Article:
DiningA culinary journey through China

Executive chef, Yeon Chin Foong, on his passion for Chinese fusion cooking

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Jumeirah Nanjing’s executive chef, Yeon Chin Foong, has spent his career travelling around Asia, honing a particular style of modern Chinese fusion cuisine. In this time, he’s become an authority on three of China’s most prominent culinary capitals – Nanjing, Shanghai, and Guangzhou – all of which boast their own distinct style of cooking. Not surprisingly, he also knows the best places to sample their most delicious dishes.

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Chef Foong started his career at the age of 14, working as a food runner in a local restaurant. He quickly absorbed the passion and creativity of the chefs around him and it wasn’t long before he developed a reputation for his innovative twist on modern Chinese cuisine.

 

Over the past two decades, Foong has cooked in kitchens in Singapore, the Maldives, Taipei and at Dubai’s Burj Al Arab Jumeirah, where he became the first Asian executive chef within the Jumeirah Group. Here, he refined his characteristic style, using imagination to blend western techniques with traditional Chinese dishes. Foong’s reputation in Dubai became such that the royal family would frequently ask him to oversee the catering on their private island.

 

‘My mother was the biggest influence on my cooking style,’ says Foong. ‘Her cooking is simple Nyonya style, but it tastes excellent.’

 

Nyonya cooking combines Chinese ingredients with Malay and Indonesian styles. Over the years, Foong has adapted his mother’s recipes by drawing in foreign elements. ‘During my time at Burj Al Arab Jumeirah, I was combining Asian ingredients with modern, French cooking in a way that was completely different from what had gone before.’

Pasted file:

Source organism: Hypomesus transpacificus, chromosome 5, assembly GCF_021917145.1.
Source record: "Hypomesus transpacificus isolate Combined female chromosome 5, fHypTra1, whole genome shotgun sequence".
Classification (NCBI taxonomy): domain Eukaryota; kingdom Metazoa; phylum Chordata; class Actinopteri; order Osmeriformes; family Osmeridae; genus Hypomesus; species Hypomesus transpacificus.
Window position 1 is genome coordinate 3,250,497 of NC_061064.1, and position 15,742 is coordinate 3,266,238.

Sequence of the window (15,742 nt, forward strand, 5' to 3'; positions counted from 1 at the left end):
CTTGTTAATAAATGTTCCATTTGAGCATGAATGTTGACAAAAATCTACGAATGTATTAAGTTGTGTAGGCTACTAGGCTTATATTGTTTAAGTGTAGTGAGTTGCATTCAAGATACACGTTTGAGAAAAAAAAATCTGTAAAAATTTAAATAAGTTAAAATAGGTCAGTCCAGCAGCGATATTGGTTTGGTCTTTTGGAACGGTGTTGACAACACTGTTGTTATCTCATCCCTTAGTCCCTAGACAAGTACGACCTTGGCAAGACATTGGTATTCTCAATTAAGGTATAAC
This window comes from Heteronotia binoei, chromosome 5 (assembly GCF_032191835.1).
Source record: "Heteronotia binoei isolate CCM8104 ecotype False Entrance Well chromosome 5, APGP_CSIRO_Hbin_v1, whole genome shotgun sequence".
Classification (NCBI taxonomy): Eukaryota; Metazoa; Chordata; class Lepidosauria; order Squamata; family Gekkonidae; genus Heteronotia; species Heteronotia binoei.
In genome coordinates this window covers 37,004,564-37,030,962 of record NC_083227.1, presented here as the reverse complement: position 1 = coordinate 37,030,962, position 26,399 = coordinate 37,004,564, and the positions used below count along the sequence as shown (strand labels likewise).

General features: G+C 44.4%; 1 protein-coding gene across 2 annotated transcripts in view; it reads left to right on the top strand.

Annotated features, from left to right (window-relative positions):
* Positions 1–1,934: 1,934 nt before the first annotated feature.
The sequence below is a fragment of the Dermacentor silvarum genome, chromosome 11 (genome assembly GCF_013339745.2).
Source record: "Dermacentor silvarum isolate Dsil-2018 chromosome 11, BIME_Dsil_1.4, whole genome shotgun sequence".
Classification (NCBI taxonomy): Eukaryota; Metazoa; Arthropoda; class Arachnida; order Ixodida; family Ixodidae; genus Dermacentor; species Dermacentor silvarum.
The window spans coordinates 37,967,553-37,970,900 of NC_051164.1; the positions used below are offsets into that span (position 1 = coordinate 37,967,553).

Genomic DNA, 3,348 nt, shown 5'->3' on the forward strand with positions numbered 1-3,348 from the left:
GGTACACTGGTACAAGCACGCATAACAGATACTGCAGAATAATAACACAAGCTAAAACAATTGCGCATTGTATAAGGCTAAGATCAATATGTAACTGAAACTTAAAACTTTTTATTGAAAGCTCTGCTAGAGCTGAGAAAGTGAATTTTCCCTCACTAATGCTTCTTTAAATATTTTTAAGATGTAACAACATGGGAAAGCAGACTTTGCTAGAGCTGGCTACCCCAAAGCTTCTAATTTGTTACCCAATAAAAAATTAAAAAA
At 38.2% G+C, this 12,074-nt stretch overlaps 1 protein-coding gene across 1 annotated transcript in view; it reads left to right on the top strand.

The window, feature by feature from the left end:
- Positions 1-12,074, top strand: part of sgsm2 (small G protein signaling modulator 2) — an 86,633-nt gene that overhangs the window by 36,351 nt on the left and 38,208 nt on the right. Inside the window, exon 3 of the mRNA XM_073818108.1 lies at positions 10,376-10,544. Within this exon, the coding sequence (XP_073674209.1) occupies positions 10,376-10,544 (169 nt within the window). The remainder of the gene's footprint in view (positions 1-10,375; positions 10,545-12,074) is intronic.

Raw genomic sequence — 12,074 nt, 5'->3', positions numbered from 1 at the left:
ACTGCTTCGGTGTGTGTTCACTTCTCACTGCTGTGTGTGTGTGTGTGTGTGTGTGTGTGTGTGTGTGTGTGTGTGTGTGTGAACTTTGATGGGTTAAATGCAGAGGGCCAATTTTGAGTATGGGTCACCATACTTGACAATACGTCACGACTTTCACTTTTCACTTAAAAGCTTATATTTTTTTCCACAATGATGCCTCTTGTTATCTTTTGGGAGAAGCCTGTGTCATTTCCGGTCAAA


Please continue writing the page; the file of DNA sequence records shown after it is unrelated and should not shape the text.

Foong says he is drawn to fusion cuisine as he enjoys the search for original and complementary flavours. ‘I adapt traditional Chinese cooking by being different without being confusing. I focus on modern presentation while keeping the authentic taste of Chinese cuisine.’

 

For Foong, this modern take on classic Chinese cooking is typified by his twist on the traditional sweet and sour recipe, to which he adds the citrus tang of Japanese Yuzu sauce.


‘I like to explore different cultures, cuisines, and food products,’ says Foong, who assembles flavour profiles with ingredients and techniques that people rarely expect to work. When it comes to creating a fusion dish, he says, ‘There is no right or wrong; it’s only about whether it tastes good or not.’

 

Jumeirah Burj Al Arab Summersalt menu salmon_6-4

 

Before becoming Jumeirah Nanjing’s executive chef, Foong built a strong knowledge of China’s distinct regional flavours. ‘Nanjing cuisine has a unique style of presentation and it tastes delicate’, he explains, ‘while food from Shanghai typically tastes sweet.’ Guangzhou cuisine, meanwhile, ‘focuses on the products used, and has a particularly sharp taste, especially Cantonese slow-cooked soup.’

In Nanjing, Foong recommends exploring Hexi Street in the Jianye District, a short walk from Jumeirah Nanjing. In Shanghai, he suggests touring the Bund on the shores of the Huangpu River, again, within easy reach of the Jumeirah Himalayas Hotel. ‘With so many celebrity restaurants, it’s one of the most innovative areas for China’s most interesting foods’, he says.

‘Guangzhou has a very strong food culture,’ explains Foong, ‘especially when it comes to Cantonese cuisine, which is famous all around the world. The best Cantonese cuisine can be found at New Pearl City, which is also very close to city landmark, Canton Tower’, which, conveniently, is within walking distance of Jumeirah Living Guangzhou.